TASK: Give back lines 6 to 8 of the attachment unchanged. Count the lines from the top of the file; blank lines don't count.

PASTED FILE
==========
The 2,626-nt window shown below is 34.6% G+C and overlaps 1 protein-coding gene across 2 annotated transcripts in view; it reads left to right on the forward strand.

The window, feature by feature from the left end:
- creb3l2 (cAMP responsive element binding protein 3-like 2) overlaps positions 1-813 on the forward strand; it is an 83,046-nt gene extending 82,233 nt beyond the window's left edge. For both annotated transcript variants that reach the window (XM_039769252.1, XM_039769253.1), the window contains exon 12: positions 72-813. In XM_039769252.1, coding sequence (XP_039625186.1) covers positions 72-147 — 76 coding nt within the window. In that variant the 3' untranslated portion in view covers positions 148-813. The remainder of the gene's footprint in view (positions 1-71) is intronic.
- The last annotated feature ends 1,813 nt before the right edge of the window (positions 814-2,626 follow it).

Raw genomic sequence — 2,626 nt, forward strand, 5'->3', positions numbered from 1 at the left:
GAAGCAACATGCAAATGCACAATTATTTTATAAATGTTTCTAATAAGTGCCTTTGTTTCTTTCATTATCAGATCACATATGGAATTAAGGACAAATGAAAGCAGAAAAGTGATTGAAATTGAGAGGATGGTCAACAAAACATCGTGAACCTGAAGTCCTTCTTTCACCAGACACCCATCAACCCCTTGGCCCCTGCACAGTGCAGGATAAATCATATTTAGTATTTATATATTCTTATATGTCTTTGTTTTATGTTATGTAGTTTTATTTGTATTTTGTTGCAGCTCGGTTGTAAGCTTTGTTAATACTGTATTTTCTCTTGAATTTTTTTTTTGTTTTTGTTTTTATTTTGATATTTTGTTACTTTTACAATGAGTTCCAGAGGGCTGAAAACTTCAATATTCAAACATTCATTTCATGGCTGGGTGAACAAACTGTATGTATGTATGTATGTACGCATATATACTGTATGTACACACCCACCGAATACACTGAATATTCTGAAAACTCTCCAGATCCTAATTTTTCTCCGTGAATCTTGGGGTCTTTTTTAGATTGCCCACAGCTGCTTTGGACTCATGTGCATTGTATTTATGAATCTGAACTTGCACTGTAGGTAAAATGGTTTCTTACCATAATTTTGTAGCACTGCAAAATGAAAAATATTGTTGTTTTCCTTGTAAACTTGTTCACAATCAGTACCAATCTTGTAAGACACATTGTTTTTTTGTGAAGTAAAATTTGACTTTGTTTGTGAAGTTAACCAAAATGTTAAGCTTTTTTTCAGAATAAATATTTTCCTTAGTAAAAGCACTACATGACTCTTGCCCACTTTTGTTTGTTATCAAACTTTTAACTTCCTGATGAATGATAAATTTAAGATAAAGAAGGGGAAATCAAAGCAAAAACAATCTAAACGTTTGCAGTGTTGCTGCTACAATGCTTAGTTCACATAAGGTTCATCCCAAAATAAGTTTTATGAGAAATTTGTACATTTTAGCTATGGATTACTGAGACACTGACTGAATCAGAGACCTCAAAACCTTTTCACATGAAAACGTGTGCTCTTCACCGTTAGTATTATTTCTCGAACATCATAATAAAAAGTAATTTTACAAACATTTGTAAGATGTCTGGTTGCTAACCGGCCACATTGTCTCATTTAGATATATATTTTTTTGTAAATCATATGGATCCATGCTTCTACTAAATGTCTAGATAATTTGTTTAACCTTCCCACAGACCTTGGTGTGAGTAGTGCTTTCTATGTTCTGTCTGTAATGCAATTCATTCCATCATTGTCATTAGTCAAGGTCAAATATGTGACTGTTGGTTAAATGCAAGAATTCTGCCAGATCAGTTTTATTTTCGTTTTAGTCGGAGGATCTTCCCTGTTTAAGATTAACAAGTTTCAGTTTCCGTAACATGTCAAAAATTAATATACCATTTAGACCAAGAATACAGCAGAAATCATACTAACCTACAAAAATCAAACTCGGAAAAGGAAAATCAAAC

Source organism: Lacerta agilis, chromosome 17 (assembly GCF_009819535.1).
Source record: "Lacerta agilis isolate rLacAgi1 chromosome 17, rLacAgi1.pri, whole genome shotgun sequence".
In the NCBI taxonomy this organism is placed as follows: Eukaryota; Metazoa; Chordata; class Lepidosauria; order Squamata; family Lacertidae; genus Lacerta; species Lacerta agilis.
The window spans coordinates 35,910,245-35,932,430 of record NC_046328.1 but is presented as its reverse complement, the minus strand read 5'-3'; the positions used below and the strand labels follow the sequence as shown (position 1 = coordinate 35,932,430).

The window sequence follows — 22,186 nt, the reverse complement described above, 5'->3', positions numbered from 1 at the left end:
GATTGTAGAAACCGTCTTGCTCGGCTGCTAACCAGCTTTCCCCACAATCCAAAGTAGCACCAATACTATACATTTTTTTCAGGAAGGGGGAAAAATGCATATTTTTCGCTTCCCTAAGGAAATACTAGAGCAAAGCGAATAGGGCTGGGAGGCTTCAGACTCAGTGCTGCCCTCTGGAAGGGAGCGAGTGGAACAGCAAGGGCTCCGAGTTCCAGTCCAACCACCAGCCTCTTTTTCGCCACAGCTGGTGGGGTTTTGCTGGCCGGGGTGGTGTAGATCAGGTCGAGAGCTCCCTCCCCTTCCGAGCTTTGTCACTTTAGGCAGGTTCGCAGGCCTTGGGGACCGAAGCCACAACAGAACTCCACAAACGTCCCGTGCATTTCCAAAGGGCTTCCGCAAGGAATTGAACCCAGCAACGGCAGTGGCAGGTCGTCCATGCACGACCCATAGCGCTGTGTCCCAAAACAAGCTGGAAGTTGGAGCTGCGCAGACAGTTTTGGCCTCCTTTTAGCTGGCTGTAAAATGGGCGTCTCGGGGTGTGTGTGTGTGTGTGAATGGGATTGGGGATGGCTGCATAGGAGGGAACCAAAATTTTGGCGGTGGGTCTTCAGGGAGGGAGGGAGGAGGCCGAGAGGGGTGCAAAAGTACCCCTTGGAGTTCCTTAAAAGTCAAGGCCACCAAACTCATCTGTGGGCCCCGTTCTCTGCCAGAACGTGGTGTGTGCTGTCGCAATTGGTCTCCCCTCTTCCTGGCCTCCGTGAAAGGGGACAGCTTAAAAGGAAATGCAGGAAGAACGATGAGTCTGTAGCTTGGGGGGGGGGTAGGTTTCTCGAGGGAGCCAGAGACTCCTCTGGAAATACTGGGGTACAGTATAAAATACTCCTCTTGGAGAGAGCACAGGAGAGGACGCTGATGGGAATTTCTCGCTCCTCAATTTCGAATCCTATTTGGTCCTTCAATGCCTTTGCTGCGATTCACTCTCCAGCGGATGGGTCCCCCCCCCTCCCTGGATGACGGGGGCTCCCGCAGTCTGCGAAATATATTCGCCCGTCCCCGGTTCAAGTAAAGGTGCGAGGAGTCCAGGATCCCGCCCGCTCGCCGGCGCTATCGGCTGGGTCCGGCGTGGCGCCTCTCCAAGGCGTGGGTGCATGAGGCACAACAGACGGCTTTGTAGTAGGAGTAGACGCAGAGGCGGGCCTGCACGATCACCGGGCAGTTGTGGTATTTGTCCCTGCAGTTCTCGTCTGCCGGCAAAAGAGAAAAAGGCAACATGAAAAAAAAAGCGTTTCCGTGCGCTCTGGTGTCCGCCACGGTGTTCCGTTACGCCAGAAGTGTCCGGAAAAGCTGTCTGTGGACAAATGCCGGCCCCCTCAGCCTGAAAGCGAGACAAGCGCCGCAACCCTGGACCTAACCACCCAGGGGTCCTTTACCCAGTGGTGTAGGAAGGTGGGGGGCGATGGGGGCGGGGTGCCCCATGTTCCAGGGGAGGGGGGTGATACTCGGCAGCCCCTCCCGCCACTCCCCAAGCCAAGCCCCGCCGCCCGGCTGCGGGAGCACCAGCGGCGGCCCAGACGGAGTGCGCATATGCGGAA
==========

GAAGCAACATGCAAATGCACAATTATTTTATAAATGTTTCTAATAAGTGCCTTTGTTTCTTTCATTATCAGATCACATATGGAATTAAGGACAAATGAAAGCAGAAAAGTGATTGAAATTGAGAGGATGGTCAACAAAACATCGTGAACCTGAAGTCCTTCTTTCACCAGACACCCATCAACCCCTTGGCCCCTGCACAGTGCAGGATAAATCATATTTAGTATTTATATATTCTTATATGTCTTTGTTTTATGTTATGTAGTTTTATTTGTATTTTGTTGCAGCTCGGTTGTAAGCTTTGTTAATACTGTATTTTCTCTTGAATTTTTTTTTTGTTTTTGTTTTTATTTTGATATTTTGTTACTTTTACAATGAGTTCCAGAGGGCTGAAAACTTCAATATTCAAACATTCATTTCATGGCTGGGTGAACAAACTGTATGTATGTATGTATGTACGCATATATACTGTATGTACACACCCACCGAATACACTGAATATTCTGAAAACTCTCCAGATCCTAATTTTTCTCCGTGAATCTTGGGGTCTTTTTTAGATTGCCCACAGCTGCTTTGGACTCATGTGCATTGTATTTATGAATCTGAACTTGCACTGTAGGTAAAATGGTTTCTTACCATAATTTTGTAGCACTGCAAAATGAAAAATATTGTTGTTTTCCTTGTAAACTTGTTCACAATCAGTACCAATCTTGTAAGACACATTGTTTTTTTGTGAAGTAAAATTTGACTTTGTTTGTGAAGTTAACCAAAATGTTAAGCTTTTTTTCAGAATAAATATTTTCCTTAGTAAAAGCACTACATGACTCTTGCCCACTTTTGTTTGTTATCAAACTTTTAACTTCCTGATGAATGATAAATTTAAGATAAAGAAGGGGAAATCAAAGCAAAAACAATCTAAACGTTTGCAGTGTTGCTGCTACAATGCTTAGTTCACATAAGGTTCATCCCAAAATAAGTTTTATGAGAAATTTGTACATTTTAGCTATGGATTACTGAGACACTGACTGAATCAGAGACCTCAAAACCTTTTCACATGAAAACGTGTGCTCTTCACCGTTAGTATTATTTCTCGAACATCATAATAAAAAGTAATTTTACAAACATTTGTAAGATGTCTGGTTGCTAACCGGCCACATTGTCTCATTTAGATATATATTTTTTTGTAAATCATATGGATCCATGCTTCTACTAAATGTCTAGATAATTTGTTTAACCTTCCCACAGACCTTGGTGTGAGTAGTGCTTTCTATGTTCTGTCTGTAATGCAATTCATTCCATCATTGTCATTAGTCAAGGTCAAATATGTGACTGTTGGTTAAATGCAAGAATTCTGCCAGATCAGTTTTATTTTCGTTTTAGTCGGAGGATCTTCCCTGTTTAAGATTAACAAGTTTCAGTTTCCGTAACATGTCAAAAATTAATATACCATTTAGACCAAGAATACAGCAGAAATCATACTAACCTACAAAAATCAAACTCGGAAAAGGAAAATCAAAC

Source organism: Lacerta agilis, chromosome 17 (assembly GCF_009819535.1).
Source record: "Lacerta agilis isolate rLacAgi1 chromosome 17, rLacAgi1.pri, whole genome shotgun sequence".